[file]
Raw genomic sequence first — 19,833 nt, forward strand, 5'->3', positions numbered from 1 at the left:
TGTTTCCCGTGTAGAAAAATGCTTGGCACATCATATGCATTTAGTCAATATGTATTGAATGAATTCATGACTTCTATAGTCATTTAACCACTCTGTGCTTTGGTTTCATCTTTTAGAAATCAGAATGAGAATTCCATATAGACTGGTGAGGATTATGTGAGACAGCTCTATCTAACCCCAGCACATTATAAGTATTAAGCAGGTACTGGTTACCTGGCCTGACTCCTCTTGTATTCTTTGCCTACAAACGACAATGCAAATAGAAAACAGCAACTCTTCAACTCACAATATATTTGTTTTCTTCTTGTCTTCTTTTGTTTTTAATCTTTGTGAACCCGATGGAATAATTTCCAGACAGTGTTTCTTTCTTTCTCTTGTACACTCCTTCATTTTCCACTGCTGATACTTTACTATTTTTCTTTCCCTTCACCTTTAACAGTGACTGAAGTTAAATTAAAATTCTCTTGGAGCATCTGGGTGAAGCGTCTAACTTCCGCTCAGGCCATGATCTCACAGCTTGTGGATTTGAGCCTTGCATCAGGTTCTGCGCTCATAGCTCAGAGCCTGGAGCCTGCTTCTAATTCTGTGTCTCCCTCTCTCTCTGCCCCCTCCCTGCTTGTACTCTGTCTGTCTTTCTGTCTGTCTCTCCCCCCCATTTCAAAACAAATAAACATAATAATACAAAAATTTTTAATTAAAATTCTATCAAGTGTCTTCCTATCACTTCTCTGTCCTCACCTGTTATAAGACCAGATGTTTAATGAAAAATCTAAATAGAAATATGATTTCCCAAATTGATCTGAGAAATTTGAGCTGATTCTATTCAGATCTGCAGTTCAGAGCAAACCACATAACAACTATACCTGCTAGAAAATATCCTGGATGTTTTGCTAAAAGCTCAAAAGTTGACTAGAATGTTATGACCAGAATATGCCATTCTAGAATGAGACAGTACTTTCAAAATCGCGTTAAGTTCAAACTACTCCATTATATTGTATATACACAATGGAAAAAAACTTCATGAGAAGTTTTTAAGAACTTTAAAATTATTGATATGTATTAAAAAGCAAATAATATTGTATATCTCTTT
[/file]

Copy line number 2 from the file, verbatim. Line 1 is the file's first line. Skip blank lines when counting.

TGTTTCCCGTGTAGAAAAATGCTTGGCACATCATATGCATTTAGTCAATATGTATTGAATGAATTCATGACTTCTATAGTCATTTAACCACTCTGTGCTTTGGTTTCATCTTTTAGAAATCAGAATGAGAATTCCATATAGACTGGTGAGGATTATGTGAGACAGCTCTATCTAACCCCAGCACATTATAAGTATTAAGCAGGTACTGGTTACCTGGCCTGACTCCTCTTGTATTCTTTGCCTACAAACGACAATGCAAATAGAAAACAGCAACTCTTCAACTCACAATATATTTGTTTTCTTCTTGTCTTCTTTTGTTTTTAATCTTTGTGAACCCGATGGAATAATTTCCAGACAGTGTTTCTTTCTTTCTCTTGTACACTCCTTCATTTTCCACTGCTGATACTTTACTATTTTTCTTTCCCTTCACCTTTAACAGTGACTGAAGTTAAATTAAAATTCTCTTGGAGCATCTGGGTGAAGCGTCTAACTTCCGCTCAGGCCATGATCTCACAGCTTGTGGATTTGAGCCTTGCATCAGGTTCTGCGCTCATAGCTCAGAGCCTGGAGCCTGCTTCTAATTCTGTGTCTCCCTCTCTCTCTGCCCCCTCCCTGCTTGTACTCTGTCTGTCTTTCTGTCTGTCTCTCCCCCCCATTTCAAAACAAATAAACATAATAATACAAAAATTTTTAATTAAAATTCTATCAAGTGTCTTCCTATCACTTCTCTGTCCTCACCTGTTATAAGACCAGATGTTTAATGAAAAATCTAAATAGAAATATGATTTCCCAAATTGATCTGAGAAATTTGAGCTGATTCTATTCAGATCTGCAGTTCAGAGCAAACCACATAACAACTATACCTGCTAGAAAATATCCTGGATGTTTTGCTAAAAGCTCAAAAGTTGACTAGAATGTTATGACCAGAATATGCCATTCTAGAATGAGACAGTACTTTCAAAATCGCGTTAAGTTCAAACTACTCCATTATATTGTATATACACAATGGAAAAAAACTTCATGAGAAGTTTTTAAGAACTTTAAAATTATTGATATGTATTAAAAAGCAAATAATATTGTATATCTCTTT